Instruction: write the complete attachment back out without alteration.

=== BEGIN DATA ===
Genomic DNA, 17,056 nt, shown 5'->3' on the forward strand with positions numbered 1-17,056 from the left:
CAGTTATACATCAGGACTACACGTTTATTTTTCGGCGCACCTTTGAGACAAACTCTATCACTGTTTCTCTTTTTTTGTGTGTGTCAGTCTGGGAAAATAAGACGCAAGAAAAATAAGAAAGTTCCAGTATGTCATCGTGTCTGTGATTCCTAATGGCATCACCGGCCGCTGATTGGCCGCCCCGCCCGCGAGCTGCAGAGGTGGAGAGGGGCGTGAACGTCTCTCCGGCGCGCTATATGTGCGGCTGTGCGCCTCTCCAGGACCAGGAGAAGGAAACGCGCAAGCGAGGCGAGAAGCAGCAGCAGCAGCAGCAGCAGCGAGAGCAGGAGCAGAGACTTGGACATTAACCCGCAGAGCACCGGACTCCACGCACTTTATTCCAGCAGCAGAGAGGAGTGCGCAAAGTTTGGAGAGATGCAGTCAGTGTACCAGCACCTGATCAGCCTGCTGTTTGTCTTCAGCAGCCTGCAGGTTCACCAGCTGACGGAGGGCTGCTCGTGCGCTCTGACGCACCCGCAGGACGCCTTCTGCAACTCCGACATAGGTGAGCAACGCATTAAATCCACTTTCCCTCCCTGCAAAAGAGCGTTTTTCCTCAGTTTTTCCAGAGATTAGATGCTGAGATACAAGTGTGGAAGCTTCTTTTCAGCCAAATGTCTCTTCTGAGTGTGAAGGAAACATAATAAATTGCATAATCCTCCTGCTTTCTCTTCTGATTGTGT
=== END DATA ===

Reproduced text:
Genomic DNA, 17,056 nt, shown 5'->3' on the forward strand with positions numbered 1-17,056 from the left:
CAGTTATACATCAGGACTACACGTTTATTTTTCGGCGCACCTTTGAGACAAACTCTATCACTGTTTCTCTTTTTTTGTGTGTGTCAGTCTGGGAAAATAAGACGCAAGAAAAATAAGAAAGTTCCAGTATGTCATCGTGTCTGTGATTCCTAATGGCATCACCGGCCGCTGATTGGCCGCCCCGCCCGCGAGCTGCAGAGGTGGAGAGGGGCGTGAACGTCTCTCCGGCGCGCTATATGTGCGGCTGTGCGCCTCTCCAGGACCAGGAGAAGGAAACGCGCAAGCGAGGCGAGAAGCAGCAGCAGCAGCAGCAGCAGCGAGAGCAGGAGCAGAGACTTGGACATTAACCCGCAGAGCACCGGACTCCACGCACTTTATTCCAGCAGCAGAGAGGAGTGCGCAAAGTTTGGAGAGATGCAGTCAGTGTACCAGCACCTGATCAGCCTGCTGTTTGTCTTCAGCAGCCTGCAGGTTCACCAGCTGACGGAGGGCTGCTCGTGCGCTCTGACGCACCCGCAGGACGCCTTCTGCAACTCCGACATAGGTGAGCAACGCATTAAATCCACTTTCCCTCCCTGCAAAAGAGCGTTTTTCCTCAGTTTTTCCAGAGATTAGATGCTGAGATACAAGTGTGGAAGCTTCTTTTCAGCCAAATGTCTCTTCTGAGTGTGAAGGAAACATAATAAATTGCATAATCCTCCTGCTTTCTCTTCTGATTGTGT